This article is for investors who would like to improve their understanding of price to earnings ratios (P/E ratios). We’ll apply a basic P/E ratio analysis to Reliance Steel & Aluminum Co.’s (NYSE:RS), to help you decide if the stock is worth further research. Based on the last twelve months, Reliance Steel & Aluminum’s P/E ratio is 13.21. That is equivalent to an earnings yield of about 7.6%.
How Do You Calculate A P/E Ratio?
The formula for price to earnings is:
Price to Earnings Ratio = Price per Share ÷ Earnings per Share (EPS)
Or for Reliance Steel & Aluminum:
P/E of 13.21 = USD121.50 ÷ USD9.20 (Based on the trailing twelve months to September 2019.)
Is A High Price-to-Earnings Ratio Good?
A higher P/E ratio implies that investors pay a higher price for the earning power of the business. That isn’t a good or a bad thing on its own, but a high P/E means that buyers have a higher opinion of the business’s prospects, relative to stocks with a lower P/E.
Does Reliance Steel & Aluminum Have A Relatively High Or Low P/E For Its Industry?
One good way to get a quick read on what market participants expect of a company is to look at its P/E ratio. The image below shows that Reliance Steel & Aluminum has a higher P/E than the average (11.5) P/E for companies in the metals and mining industry.
That means that the market expects Reliance Steel & Aluminum will outperform other companies in its industry. The market is optimistic about the future, but that doesn’t guarantee future growth. So investors should always consider the P/E ratio alongside other factors, such as whether company directors have been buying shares.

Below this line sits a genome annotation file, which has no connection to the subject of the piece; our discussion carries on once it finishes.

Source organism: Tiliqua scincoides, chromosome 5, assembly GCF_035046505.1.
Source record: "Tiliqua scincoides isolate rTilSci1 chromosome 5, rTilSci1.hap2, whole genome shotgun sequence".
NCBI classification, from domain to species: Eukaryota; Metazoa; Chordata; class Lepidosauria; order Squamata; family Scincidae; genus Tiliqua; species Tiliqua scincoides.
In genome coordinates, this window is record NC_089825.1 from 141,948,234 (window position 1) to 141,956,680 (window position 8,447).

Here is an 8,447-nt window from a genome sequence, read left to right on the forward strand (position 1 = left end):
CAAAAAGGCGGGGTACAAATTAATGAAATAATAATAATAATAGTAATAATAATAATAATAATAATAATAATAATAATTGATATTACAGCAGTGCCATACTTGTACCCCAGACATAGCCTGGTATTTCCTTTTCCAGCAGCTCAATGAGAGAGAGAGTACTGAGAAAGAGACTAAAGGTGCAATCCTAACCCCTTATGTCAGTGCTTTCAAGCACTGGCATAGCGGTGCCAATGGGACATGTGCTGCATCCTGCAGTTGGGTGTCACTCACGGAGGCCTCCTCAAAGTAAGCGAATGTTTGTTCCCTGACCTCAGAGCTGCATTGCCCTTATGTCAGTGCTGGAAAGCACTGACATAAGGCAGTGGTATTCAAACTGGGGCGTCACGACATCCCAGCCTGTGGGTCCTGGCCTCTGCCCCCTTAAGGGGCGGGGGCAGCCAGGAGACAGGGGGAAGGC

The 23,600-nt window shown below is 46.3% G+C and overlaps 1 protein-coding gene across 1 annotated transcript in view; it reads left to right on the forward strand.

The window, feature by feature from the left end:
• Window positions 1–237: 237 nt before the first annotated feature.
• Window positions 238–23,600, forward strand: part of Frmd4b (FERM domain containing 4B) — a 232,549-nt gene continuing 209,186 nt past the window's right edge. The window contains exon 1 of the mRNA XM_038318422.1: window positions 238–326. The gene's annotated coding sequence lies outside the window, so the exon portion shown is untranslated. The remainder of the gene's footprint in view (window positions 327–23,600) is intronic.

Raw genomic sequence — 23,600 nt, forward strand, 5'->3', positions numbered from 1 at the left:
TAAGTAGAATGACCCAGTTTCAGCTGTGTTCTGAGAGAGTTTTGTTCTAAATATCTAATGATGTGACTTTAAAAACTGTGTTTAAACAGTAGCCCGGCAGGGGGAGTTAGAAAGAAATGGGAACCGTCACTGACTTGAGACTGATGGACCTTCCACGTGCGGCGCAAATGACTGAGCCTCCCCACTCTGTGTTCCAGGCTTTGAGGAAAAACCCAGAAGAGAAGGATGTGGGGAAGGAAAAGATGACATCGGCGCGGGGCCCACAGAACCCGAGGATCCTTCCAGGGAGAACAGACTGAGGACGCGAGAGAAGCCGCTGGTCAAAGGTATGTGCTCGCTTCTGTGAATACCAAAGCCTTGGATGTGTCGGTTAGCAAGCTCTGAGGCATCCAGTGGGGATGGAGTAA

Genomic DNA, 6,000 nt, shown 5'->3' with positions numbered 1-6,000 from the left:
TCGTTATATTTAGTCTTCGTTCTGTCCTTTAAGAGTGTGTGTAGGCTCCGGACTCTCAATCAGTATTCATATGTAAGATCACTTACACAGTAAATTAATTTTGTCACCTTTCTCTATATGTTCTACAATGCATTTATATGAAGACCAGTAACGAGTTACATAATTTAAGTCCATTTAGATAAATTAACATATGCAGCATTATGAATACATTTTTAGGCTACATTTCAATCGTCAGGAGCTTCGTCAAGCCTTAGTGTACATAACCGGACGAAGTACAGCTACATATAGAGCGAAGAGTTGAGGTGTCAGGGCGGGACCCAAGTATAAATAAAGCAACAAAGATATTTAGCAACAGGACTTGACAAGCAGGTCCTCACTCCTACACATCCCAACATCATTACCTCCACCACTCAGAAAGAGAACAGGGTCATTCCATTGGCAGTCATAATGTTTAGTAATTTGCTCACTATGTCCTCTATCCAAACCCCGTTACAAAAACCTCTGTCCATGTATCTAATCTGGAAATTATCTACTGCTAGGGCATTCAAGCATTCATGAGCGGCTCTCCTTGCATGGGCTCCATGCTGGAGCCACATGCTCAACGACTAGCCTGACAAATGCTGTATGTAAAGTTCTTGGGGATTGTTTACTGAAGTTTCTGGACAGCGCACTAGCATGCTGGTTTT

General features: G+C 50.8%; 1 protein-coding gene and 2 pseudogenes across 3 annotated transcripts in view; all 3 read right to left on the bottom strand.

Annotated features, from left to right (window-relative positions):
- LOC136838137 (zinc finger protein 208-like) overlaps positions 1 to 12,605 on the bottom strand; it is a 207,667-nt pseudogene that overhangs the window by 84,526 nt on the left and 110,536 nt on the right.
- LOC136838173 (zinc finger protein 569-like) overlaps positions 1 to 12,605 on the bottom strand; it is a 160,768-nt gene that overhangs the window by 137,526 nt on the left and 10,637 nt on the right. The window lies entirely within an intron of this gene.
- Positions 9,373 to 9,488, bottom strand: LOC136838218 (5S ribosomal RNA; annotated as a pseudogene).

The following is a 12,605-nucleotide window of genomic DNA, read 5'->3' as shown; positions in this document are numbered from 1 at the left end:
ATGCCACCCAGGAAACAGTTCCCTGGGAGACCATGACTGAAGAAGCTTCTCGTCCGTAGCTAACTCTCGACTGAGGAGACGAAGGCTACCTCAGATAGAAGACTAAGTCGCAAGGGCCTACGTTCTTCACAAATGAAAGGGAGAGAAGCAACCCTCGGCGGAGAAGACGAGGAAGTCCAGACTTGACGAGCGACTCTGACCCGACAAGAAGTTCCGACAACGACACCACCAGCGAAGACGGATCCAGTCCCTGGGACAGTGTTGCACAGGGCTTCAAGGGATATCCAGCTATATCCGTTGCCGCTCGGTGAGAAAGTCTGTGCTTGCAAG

How Growth Rates Impact P/E Ratios
Earnings growth rates have a big influence on P/E ratios. If earnings are growing quickly, then the ‘E’ in the equation will increase faster than it would otherwise. And in that case, the P/E ratio itself will drop rather quickly. Then, a lower P/E should attract more buyers, pushing the share price up.
Reliance Steel & Aluminum saw earnings per share decrease by 22% last year. But EPS is up 16% over the last 5 years.
Don’t Forget: The P/E Does Not Account For Debt or Bank Deposits
Don’t forget that the P/E ratio considers market capitalization. Thus, the metric does not reflect cash or debt held by the company. The exact same company would hypothetically deserve a higher P/E ratio if it had a strong balance sheet, than if it had a weak one with lots of debt, because a cashed up company can spend on growth.
Spending on growth might be good or bad a few years later, but the point is that the P/E ratio does not account for the option (or lack thereof).
Reliance Steel & Aluminum’s Balance Sheet
Net debt totals 18% of Reliance Steel & Aluminum’s market cap. This could bring some additional risk, and reduce the number of investment options for management; worth remembering if you compare its P/E to businesses without debt.
The Verdict On Reliance Steel & Aluminum’s P/E Ratio
Reliance Steel & Aluminum has a P/E of 13.2. That’s below the average in the US market, which is 19.0. Since it only carries a modest debt load, it’s likely the low expectations implied by the P/E ratio arise from the lack of recent earnings growth.
When the market is wrong about a stock, it gives savvy investors an opportunity. If it is underestimating a company, investors can make money by buying and holding the shares until the market corrects itself. So this free visualization of the analyst consensus on future earnings could help you make the right decision about whether to buy, sell, or hold.
But note: Reliance Steel & Aluminum may not be the best stock to buy. So take a peek at this free list of interesting companies with strong recent earnings growth (and a P/E ratio below 20).
If you spot an error that warrants correction, please contact the editor at email@example.com. This article by Simply Wall St is general in nature. It does not constitute a recommendation to buy or sell any stock, and does not take account of your objectives, or your financial situation. Simply Wall St has no position in the stocks mentioned.
We aim to bring you long-term focused research analysis driven by fundamental data. Note that our analysis may not factor in the latest price-sensitive company announcements or qualitative material. Thank you for reading.